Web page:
We’ve known for years that the single most important predictor in child survival, in household health and wellbeing, is the education of women and girls.  Their empowerment and the achievement of greater equality between women and men.
So how does that relate to you—educated young people, now in college, and living in a time and place where gender equality is supposed to be the norm? 

First, we have to acknowledge that as a society, as a culture, we are not there yet—and particularly when it comes to dealing with sex, sexuality, and our ability to speak frankly about our sexual lives.  Sexual coercion, from subtle forms to outright force, is still with us, and tragically, still with us on college campuses. 

Second, we all have to take much more seriously the role of substance use in sex and sexuality, alcohol above all, but also the wide array of other drugs, prescription and illicit that also circulate on our campuses.  Substances, when abused, shift the power dynamic toward aggressors and aggression, and are consistently implicated in gender-based violence, and in cultures and contexts of impunity.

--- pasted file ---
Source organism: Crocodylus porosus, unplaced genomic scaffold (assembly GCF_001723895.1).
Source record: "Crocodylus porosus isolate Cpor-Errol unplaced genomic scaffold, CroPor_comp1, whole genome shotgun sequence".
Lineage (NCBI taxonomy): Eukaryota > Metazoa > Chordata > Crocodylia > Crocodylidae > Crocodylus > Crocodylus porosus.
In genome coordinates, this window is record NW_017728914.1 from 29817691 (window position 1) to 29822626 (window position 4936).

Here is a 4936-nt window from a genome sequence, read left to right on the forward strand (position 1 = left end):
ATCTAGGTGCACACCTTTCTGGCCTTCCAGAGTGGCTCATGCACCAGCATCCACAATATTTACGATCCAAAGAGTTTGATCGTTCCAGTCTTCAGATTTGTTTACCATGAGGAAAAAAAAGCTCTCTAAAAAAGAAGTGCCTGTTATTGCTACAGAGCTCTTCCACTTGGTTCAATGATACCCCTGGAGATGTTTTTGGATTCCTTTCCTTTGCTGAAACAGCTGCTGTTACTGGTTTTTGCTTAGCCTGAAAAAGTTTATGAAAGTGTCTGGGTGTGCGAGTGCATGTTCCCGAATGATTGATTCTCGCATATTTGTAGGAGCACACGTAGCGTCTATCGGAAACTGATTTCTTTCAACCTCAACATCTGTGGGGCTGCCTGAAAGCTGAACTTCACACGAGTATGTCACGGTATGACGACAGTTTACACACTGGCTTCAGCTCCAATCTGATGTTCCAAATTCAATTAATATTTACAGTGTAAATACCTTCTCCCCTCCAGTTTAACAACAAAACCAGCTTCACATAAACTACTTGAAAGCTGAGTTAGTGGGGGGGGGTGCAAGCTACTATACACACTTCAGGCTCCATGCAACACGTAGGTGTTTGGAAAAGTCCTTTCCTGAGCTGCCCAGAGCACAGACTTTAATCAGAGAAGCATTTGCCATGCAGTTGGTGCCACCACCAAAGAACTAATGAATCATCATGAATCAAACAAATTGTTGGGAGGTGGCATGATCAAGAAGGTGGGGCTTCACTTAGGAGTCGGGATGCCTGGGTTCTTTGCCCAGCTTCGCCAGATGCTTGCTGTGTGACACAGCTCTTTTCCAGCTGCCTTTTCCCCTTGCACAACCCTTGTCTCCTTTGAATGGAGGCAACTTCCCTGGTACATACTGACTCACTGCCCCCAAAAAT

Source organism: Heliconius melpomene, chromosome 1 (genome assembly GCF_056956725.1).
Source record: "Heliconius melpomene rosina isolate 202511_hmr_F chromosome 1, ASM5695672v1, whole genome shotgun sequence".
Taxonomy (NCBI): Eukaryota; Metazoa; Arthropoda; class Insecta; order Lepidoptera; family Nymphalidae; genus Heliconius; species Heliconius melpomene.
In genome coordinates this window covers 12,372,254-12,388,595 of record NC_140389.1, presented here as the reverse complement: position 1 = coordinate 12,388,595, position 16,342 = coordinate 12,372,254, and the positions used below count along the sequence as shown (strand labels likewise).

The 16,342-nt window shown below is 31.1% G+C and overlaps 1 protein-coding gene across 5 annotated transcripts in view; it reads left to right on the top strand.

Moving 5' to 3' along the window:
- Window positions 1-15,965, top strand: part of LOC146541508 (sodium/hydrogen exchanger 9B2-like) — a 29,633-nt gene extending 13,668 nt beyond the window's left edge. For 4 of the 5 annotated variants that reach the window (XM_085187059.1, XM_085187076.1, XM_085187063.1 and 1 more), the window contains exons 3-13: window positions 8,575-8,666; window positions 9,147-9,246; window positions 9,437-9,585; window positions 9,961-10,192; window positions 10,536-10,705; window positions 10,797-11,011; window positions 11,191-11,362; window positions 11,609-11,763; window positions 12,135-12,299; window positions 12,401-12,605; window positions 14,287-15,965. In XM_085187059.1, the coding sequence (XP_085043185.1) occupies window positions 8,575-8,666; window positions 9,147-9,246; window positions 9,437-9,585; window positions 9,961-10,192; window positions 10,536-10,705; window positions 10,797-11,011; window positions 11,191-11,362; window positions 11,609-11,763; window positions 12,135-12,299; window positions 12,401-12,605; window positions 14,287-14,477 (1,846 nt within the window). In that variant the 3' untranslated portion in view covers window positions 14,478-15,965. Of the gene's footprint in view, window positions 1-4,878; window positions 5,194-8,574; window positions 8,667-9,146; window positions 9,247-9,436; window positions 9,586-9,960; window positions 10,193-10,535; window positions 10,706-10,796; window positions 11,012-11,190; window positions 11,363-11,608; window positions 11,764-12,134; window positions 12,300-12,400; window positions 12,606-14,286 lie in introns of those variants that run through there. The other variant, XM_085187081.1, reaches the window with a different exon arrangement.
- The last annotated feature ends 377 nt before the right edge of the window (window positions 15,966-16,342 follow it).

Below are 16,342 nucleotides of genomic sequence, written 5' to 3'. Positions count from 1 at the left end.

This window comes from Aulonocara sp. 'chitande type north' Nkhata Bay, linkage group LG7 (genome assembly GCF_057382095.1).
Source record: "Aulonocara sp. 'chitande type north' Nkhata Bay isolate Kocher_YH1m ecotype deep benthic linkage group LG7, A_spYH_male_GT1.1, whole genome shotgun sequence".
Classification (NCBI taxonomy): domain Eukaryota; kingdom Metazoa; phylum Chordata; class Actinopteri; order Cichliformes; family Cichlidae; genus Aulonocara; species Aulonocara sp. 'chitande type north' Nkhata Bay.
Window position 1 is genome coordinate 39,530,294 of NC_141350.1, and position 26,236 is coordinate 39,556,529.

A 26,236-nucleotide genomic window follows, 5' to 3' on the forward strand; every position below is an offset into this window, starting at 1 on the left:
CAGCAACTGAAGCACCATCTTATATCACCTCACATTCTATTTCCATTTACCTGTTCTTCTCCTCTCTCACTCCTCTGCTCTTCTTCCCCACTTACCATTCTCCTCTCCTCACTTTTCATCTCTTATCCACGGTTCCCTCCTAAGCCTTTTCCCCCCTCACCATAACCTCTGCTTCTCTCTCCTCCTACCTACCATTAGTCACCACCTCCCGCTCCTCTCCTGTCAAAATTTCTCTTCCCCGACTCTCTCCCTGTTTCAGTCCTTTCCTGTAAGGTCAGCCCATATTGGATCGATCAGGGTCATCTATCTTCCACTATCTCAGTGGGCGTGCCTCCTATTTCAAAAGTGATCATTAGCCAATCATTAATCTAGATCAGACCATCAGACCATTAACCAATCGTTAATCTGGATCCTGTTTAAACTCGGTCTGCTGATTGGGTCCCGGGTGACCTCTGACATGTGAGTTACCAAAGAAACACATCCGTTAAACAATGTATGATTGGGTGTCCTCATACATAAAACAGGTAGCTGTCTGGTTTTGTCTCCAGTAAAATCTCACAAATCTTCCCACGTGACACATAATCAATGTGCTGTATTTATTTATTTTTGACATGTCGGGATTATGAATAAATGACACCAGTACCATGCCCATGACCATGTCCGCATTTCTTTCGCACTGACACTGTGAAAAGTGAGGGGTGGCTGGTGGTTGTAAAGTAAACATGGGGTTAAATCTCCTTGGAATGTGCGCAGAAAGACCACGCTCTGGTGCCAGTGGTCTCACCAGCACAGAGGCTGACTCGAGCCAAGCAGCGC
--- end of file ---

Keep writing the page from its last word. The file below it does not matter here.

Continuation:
Third, we have to face these issues on multiple levels.  Each of us has work to do here.  Men and women.  We have to look inward, and ask ourselves if we are ready for sexual life, and on what terms.  What kind of relationships do we want?  What are our boundaries and how do we make them clear?  Then we have to look to each other.  Are we really there for our friends—including when they are wasted?  Do we have their backs when we might have to confront frightening situations, or look like we’re bringing down the party?  And then we have to look at what we call in my world the structural issues.  Are there contexts and structures, like Greek life, which may be increasing risk and vulnerability?  Contexts which empower abusive behavior—and undermine respect for women?  And if there are, what can we do to change them?  Do we need reform, or a fundamental rethink?